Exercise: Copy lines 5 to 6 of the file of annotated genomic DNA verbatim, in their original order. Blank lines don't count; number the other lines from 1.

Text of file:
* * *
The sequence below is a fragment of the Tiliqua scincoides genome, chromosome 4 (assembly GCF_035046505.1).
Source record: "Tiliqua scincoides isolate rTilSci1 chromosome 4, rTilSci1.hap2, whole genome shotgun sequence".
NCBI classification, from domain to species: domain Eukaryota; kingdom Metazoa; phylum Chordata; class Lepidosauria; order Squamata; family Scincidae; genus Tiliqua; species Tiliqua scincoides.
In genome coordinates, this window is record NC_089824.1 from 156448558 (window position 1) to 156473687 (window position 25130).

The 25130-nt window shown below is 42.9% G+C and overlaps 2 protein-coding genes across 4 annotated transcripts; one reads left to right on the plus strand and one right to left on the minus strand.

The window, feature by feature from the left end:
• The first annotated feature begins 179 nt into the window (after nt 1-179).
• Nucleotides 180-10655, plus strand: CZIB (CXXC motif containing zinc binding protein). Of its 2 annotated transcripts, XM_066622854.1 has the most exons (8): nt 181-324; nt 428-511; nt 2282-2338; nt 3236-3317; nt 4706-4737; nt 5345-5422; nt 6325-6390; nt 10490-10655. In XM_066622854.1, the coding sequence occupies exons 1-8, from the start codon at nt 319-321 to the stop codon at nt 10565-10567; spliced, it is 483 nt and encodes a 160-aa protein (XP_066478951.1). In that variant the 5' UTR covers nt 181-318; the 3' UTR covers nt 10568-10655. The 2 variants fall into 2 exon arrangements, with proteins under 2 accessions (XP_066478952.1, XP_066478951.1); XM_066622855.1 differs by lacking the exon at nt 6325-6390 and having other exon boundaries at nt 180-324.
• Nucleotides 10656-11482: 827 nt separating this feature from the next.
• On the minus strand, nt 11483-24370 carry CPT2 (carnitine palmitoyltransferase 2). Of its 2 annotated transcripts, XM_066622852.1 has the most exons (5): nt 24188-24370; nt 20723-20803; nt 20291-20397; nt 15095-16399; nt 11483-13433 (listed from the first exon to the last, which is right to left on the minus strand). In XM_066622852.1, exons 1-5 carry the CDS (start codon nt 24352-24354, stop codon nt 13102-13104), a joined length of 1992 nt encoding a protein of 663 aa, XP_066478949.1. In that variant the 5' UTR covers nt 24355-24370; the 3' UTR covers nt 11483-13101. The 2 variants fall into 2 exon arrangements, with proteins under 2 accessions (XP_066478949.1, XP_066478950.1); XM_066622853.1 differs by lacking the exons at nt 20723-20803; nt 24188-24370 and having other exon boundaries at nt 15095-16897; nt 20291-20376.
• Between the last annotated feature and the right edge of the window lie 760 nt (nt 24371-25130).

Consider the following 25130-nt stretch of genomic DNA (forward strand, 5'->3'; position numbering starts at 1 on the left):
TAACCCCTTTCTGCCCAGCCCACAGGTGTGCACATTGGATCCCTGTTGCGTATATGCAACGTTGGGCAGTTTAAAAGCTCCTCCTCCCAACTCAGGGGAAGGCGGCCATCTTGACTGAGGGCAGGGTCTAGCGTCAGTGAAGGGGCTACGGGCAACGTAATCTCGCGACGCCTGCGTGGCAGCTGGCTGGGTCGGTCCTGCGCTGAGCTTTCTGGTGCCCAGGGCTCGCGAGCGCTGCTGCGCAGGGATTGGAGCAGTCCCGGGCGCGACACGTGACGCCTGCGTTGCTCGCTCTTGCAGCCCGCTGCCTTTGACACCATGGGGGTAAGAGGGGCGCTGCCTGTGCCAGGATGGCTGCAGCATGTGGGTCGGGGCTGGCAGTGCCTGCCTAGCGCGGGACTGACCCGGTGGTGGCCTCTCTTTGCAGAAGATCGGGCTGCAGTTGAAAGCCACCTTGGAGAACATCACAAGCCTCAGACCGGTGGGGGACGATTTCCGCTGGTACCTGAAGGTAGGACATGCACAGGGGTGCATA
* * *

The 25130-nt window shown below is 42.9% G+C and overlaps 2 protein-coding genes across 4 annotated transcripts; one reads left to right on the plus strand and one right to left on the minus strand.

The window, feature by feature from the left end: